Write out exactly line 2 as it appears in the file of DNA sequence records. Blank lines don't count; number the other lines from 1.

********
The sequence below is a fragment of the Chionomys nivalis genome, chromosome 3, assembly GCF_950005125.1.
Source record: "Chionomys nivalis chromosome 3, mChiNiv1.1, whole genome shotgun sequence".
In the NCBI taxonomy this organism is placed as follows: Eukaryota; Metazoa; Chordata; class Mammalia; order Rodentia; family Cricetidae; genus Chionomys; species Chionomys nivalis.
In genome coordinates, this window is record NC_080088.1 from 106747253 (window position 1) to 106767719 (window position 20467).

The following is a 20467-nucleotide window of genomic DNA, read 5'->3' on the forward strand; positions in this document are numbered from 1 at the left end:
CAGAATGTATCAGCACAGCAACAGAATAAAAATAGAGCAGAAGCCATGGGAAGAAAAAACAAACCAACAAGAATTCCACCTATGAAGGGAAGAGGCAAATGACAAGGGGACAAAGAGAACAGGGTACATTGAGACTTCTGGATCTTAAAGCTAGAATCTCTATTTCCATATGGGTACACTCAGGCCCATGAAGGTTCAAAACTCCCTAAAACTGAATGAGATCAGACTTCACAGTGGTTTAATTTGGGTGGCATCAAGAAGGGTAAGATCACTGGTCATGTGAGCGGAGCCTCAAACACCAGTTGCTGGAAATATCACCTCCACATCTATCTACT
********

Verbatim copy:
Source record: "Chionomys nivalis chromosome 3, mChiNiv1.1, whole genome shotgun sequence".